Tour de France: Gilbert complains of GC riders getting in the way in sprints

Quick-Step rider says climbers in the mix increase chance of crashes

The opening stages of the Tour de France tend to be fast and nervous. General classification candidates are eager not to lose any time to their rivals and therefore want to finish as high as possible. But, when those early stages are bunch sprint finishes, the combination of top sprinters and GC riders mixing it in the gallop can be a dangerous one, at least according to Philippe Gilbert (Quick-Step Floors).

Gilbert's teammate, and race leader at the time, Fernando Gaviria was caught up in a crash in the finale of stage 2 and was unable to contest the sprint, which was won by Peter Sagan (Bora-Hansgrohe).

"What irritates me, is that certain riders, in spite of the three-kilometer rule that the International Cycling Union (UCI) created still 'fight' within the first 20 positions of the peloton," Gilbert said, according HLN.com. "Climber types are usually not as fast and manoeuvreable on the flat, which significantly increases the risk of falls. Too bad, because that regulation is especially for them. Yet, they continue to be guilty of the same mistake. We do not get in between them at the foot of a col, do we?”

Introduced by the UCI in 2005, article 2.6.027 of the UCI's regulations states that, "in the event that a rider or riders suffer a fall, puncture or mechanical incident in the last three kilometres and such an incident is duly recognised, the rider or riders involved are credited with the same finishing time of the rider or riders they were with at the time of the incident." This applies only on flat finishes and not on uphill or mountain finishes. 

The purpose of the rule was to protect the non-sprinters, particularly the GC favourites, by keeping them out of the hurly-burly of an often frenetic bunch sprint. However, it is not uncommon to see the top non-sprinters near the front. On Stage 1, for example,  Jakob Fuglsang (Astana), Rafal Majka (Bora-hansgrohe) and Vincenzo Nibali (Bahrain Merida) finished ninth, 10th and 11th.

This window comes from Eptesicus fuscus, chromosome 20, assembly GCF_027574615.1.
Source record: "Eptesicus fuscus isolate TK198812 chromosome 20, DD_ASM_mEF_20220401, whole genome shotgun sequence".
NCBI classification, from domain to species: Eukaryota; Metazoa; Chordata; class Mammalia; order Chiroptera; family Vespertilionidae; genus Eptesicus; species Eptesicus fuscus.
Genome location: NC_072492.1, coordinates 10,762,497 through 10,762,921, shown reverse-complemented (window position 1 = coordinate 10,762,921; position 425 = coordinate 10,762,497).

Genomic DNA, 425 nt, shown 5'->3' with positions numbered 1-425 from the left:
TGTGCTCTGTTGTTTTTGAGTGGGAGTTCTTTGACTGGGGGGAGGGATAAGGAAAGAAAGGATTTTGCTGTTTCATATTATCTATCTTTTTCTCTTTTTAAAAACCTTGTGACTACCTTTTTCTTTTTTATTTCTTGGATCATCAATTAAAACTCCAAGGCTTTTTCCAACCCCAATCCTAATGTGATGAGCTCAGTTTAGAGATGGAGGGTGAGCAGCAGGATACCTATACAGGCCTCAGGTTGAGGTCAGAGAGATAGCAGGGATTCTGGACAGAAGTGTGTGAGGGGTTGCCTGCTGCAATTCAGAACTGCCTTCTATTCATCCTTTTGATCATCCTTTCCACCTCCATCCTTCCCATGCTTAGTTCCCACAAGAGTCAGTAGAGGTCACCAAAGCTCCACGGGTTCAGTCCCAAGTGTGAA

One notable example of a GC rider getting into trouble in a bunch sprint occurred on stage 7 of the 2014 Tour de France. Andrew Talansky, team captain for Garmin-Sharp, complained that Simon Gerrans (Orica-GreenEdge) had taken him down within sight of the finish line in a bunch sprint of more than 40 riders. Interestingly, fourth on the stage was Tom Dumoulin, neither a sprinter nor at the time a GC candidate. Other non-sprinters in the top 20 on that day included Nibali, Alejandro Valverde (Movistar), and Richie Porte (BMC Racing).

Speaking to the press after Sunday's stage, Dumoulin admitted that it was not a good situation, especially with a transition from wide road to the narrow city streets. "We storm like crazy bulls on a town. Everyone can move from behind at any time. That is scary, though. If it is narrow and there are turns, you can’t do that.”

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